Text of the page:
If I had any inkling that the outdoor life that I love so much is not still alive and well and in some ways stronger than ever, the thought was squelched during my visit to the Dallas Safari Clubís annual convention in Dallas last week. If you have never attended this convention, which I consider to be the greatest outdoor show in the world, I advise you to do so next year about this time. If you can imagine acres and acres of booths filled with guys and gals marketing everything from rare outdoor books to state of the art hunting rifles and, everything in between, you will come close to picturing this great event. But the DCS Convention is really a whole lot more. It gives folks the opportunity to see what is new in the hunting world and meet some of the writers and outdoor personalities that they have followed for many years.
At the show last week I had the opportunity to join outdoor legends Larry Weishuhn and Jim Zumbo on the Ruger stage at the Dallas Safari Club Convention. I must admit I was a bit awestruck when Larry scheduled me to be with them but when we began fielding questions about the outdoors, writing and these guys vast experiences in filming TV shows, I felt completely comfortable. Actually, I might have been a bit ďlong windedĒ with some of my answers to questions posed by our excellent MC, Big Billy Kinder who is a well know outdoor radio host. Larry and Jim were quizzed on their world travels and it seems that most of the questions posed to me concerned hunting wild hogs and outdoor cooking, a couple of topics that are near and dear to my heart. Kinder would pick up the slack when the audience hesitated to ask questions. A good MC is key to keeping these type presentations fun and interesting and Kinder is a seasoned pro. I think he knew that, at least in the beginning, I was suffering from a light case of stage fright. Iím much more familiar with recording my radio shows in the studio, spending time in the woods by myself or a buddy or two. I knew I could tell stories with the best of them around the campfire butÖ on stage!! I mean, after all I was sharing the limelight with to of the most famous hunters in the world! Rather than a formal classroom type seminar, this was more like a visit around the campfire. At the conclusion of our hour on stage, Weishuhn commented that an imitation campfire would have made the setting perfect. I think Larry is going to present the idea to Ruger for next year!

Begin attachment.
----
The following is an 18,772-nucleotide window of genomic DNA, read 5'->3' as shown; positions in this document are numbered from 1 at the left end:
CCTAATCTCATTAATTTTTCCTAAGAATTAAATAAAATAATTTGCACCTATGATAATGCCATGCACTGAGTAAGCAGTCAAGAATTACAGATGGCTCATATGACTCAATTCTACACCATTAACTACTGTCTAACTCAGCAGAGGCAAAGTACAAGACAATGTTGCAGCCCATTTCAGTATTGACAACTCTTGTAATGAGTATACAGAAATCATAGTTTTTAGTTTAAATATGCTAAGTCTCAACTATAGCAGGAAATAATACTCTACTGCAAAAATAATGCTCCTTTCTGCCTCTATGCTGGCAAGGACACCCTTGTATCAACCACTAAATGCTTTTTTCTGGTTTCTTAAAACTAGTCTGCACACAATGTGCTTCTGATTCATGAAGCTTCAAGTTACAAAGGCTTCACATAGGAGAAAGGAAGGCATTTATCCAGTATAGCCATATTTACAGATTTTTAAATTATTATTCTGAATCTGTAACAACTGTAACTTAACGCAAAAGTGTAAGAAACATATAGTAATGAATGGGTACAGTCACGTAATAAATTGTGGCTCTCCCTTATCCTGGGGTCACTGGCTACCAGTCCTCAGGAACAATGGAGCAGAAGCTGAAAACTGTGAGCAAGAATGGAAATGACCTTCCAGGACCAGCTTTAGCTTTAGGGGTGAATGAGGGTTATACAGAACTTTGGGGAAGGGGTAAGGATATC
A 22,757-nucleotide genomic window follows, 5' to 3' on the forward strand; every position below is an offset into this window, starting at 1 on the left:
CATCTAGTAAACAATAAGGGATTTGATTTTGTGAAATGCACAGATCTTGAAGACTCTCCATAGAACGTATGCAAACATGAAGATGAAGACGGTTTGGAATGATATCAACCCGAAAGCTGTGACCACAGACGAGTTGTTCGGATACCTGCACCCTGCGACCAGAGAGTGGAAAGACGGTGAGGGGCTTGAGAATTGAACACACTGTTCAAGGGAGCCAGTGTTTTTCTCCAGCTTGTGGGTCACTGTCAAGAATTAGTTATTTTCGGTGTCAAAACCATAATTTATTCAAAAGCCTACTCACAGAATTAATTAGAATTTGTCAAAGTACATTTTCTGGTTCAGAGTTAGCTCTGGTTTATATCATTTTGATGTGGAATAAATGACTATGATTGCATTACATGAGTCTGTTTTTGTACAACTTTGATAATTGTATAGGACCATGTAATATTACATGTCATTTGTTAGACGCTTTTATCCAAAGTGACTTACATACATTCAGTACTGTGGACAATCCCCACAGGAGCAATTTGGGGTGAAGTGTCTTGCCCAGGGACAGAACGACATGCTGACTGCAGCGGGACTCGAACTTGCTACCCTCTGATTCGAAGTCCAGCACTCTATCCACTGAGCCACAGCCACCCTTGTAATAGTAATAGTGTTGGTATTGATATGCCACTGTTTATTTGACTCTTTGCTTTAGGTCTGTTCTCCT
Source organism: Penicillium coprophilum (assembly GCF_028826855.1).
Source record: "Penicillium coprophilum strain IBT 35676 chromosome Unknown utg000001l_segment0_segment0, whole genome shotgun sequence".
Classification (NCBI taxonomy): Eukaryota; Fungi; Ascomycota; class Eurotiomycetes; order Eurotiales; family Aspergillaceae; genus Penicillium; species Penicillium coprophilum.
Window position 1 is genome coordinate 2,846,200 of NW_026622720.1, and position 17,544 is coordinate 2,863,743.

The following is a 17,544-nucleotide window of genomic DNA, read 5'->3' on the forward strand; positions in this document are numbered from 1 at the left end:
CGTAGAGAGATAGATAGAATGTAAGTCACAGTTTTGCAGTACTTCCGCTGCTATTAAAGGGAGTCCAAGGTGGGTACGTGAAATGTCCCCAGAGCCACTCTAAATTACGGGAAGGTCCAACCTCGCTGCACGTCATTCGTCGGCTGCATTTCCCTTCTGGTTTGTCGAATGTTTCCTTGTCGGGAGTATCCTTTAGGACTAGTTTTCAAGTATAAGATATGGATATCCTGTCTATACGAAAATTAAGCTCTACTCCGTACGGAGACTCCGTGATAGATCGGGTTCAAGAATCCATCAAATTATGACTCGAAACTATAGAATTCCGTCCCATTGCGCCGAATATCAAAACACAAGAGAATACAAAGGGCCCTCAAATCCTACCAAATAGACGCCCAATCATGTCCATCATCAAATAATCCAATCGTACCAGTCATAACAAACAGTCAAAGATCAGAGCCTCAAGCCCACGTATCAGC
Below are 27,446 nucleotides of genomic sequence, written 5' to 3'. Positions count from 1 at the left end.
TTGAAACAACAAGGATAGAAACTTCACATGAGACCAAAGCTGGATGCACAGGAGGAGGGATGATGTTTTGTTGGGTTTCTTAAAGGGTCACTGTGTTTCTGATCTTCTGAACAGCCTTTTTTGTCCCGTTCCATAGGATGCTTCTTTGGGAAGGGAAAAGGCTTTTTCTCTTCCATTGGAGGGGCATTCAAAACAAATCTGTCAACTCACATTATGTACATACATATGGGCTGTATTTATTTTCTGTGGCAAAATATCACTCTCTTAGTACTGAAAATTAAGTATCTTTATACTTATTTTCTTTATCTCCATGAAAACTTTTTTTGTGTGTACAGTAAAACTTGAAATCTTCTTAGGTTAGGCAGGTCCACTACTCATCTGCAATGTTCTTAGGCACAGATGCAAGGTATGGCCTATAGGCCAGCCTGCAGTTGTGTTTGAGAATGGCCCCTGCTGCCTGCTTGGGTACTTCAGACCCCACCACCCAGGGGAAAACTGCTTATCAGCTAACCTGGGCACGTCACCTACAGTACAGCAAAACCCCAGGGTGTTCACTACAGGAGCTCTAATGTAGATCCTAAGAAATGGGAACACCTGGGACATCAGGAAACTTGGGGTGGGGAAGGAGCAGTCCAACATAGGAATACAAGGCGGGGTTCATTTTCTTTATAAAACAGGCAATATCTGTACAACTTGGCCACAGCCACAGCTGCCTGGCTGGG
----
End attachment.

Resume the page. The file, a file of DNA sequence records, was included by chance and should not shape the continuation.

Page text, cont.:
And how about that old 1873 Winchester rifle that park personnel with Great Basin National Park in Nevada discovered recently leaning against a tree in the wilds of the park. If this old gun could only talk! Was it left there by a prospector or possibly a cowboy working cattle through this wilderness country? Due to the wear on the old gun, itís a perfectly good assumption that it had been leaning against the tree for many years. I doubt if we will ever know all the details about it being deserted there but it is fun to speculate, isnít it? If you havenít seen the pictures and all the details of the discovery of this vintage Winchester, just Google ďold Winchester rifle foundĒ. The rifleís stock is a weather gray color, like driftwood and the barrel is a rusted brown. We will all form our opinion about how the rifle came to be leaning against the tree. Personally, I would bet dollars to donuts that a hunter (just when is the question but obviously many years ago) shot a game animal and then leaned the gun against the tree while he filed dressed the meat and put it on his pack horse or possibly packed the meat out on his back. During the process he forgot the rifle or left it temporarily to lighten the load. I bet he made a return trip into the rugged area looking for his rifle but couldnít find itÖ. Just my thoughts, I bet you have yours too! Itís a topic thatís fun to think about!
SMARTEST GAME ANIMAL? In a recent radio show, I posed the question to a couple of guests, ďWhat is the smartest game animal you have ever hunted?Ē Elk in the high country can be very challenging and because of the rugged country, tough to hunt but within a mile of my house lives the most wary critter Iíve hunted. Well, Iím not actually hunting this particular animal but some of her weaned 30 pound pigs! Yes, itís a wild sow that Iíve been watching on trail cameras for the past 4 months. This old sow has raised a lot of pigs and has become very adept at avoiding all predators and, that includes man. Consider all the skirmishes she must have had with coyotes and bobcats when her pigs were very young. Iíve read that once a wild pig is a couple weeks old, they are pretty much safe from coyotes, especially with a mother that know how to protect her young. Back in late August, this particular sow delivered 10 pigs and Iíve seen them on cameras and while walking through the woods. My plan was to have a ready supply of fresh pork in the woods so that I could harvest a BBQ pig when I wanted one. I did not factor in just how sharp this old mother hog is! The pigs are big enough to make it just fine on their own but they, and several other hogs have formed a sounder and the old sow is their leader. This mature hogís savvy has caused me on several occasions to postpone my pulled pork sandwiches!
Listen to Outdoors with Luke Clayton and friends on radio stations from Nebraska to Texas or online anytime at www.catfishradio.com. Email Luke with news from your neck of the woods via the website.